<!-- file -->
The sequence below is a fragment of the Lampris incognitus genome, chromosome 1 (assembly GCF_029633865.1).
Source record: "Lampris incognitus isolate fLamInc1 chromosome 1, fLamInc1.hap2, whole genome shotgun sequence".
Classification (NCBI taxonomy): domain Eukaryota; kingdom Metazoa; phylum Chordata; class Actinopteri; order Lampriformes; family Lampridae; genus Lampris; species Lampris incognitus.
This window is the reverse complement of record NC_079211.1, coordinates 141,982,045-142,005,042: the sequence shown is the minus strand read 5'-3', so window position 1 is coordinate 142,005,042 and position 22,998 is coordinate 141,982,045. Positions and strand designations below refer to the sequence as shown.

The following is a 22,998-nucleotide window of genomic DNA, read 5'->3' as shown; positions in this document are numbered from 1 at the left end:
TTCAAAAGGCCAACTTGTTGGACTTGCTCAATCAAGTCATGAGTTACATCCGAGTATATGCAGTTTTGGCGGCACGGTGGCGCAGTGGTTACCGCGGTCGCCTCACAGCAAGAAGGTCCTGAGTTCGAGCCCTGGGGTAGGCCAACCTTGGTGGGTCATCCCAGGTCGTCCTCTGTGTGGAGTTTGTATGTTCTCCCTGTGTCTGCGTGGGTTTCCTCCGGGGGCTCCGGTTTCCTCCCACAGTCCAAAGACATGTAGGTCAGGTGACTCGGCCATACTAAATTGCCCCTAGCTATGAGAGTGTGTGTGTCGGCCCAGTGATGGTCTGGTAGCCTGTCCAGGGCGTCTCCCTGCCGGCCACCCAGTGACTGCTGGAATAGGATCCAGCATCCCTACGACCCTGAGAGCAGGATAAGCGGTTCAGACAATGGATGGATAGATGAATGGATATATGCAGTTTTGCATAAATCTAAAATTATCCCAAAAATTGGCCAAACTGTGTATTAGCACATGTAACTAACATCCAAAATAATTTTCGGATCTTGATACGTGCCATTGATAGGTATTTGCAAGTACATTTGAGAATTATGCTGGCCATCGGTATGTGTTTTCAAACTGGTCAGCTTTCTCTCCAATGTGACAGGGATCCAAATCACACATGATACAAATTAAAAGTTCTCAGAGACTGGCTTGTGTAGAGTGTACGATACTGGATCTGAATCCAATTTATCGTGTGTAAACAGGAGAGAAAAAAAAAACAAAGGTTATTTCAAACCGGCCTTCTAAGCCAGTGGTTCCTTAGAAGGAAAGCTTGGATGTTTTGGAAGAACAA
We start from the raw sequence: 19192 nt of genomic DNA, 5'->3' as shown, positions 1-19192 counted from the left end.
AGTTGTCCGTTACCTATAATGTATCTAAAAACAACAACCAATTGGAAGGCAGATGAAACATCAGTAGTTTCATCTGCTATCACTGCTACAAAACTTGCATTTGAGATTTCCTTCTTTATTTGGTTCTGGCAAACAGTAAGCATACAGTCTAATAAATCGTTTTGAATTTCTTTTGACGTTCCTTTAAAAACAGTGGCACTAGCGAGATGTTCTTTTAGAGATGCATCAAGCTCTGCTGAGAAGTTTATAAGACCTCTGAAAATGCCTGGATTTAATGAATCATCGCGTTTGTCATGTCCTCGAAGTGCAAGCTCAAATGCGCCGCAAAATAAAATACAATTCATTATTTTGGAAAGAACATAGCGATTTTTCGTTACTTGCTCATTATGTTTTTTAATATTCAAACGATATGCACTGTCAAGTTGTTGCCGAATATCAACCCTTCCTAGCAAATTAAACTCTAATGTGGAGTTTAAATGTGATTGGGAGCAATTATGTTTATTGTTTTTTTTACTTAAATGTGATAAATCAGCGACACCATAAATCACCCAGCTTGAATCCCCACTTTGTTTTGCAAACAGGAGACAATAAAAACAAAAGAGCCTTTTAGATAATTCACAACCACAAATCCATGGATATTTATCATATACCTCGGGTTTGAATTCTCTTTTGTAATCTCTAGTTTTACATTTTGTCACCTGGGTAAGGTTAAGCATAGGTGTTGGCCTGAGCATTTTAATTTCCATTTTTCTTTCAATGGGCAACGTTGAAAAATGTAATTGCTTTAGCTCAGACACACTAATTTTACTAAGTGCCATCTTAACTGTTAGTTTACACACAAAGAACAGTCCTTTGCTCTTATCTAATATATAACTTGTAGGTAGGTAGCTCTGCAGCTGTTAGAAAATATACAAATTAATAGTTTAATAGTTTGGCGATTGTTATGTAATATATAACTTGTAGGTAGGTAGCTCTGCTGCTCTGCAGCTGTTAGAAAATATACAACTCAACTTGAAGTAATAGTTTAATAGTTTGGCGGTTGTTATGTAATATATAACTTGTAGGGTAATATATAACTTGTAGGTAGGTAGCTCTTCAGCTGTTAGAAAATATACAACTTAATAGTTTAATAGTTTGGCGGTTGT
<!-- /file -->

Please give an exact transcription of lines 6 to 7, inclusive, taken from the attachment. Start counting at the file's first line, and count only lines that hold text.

TTCAAAAGGCCAACTTGTTGGACTTGCTCAATCAAGTCATGAGTTACATCCGAGTATATGCAGTTTTGGCGGCACGGTGGCGCAGTGGTTACCGCGGTCGCCTCACAGCAAGAAGGTCCTGAGTTCGAGCCCTGGGGTAGGCCAACCTTGGTGGGTCATCCCAGGTCGTCCTCTGTGTGGAGTTTGTATGTTCTCCCTGTGTCTGCGTGGGTTTCCTCCGGGGGCTCCGGTTTCCTCCCACAGTCCAAAGACATGTAGGTCAGGTGACTCGGCCATACTAAATTGCCCCTAGCTATGAGAGTGTGTGTGTCGGCCCAGTGATGGTCTGGTAGCCTGTCCAGGGCGTCTCCCTGCCGGCCACCCAGTGACTGCTGGAATAGGATCCAGCATCCCTACGACCCTGAGAGCAGGATAAGCGGTTCAGACAATGGATGGATAGATGAATGGATATATGCAGTTTTGCATAAATCTAAAATTATCCCAAAAATTGGCCAAACTGTGTATTAGCACATGTAACTAACATCCAAAATAATTTTCGGATCTTGATACGTGCCATTGATAGGTATTTGCAAGTACATTTGAGAATTATGCTGGCCATCGGTATGTGTTTTCAAACTGGTCAGCTTTCTCTCCAATGTGACAGGGATCCAAATCACACATGATACAAATTAAAAGTTCTCAGAGACTGGCTTGTGTAGAGTGTACGATACTGGATCTGAATCCAATTTATCGTGTGTAAACAGGAGAGAAAAAAAAAACAAAGGTTATTTCAAACCGGCCTTCTAAGCCAGTGGTTCCTTAGAAGGAAAGCTTGGATGTTTTGGAAGAACAA
We start from the raw sequence: 19192 nt of genomic DNA, 5'->3' as shown, positions 1-19192 counted from the left end.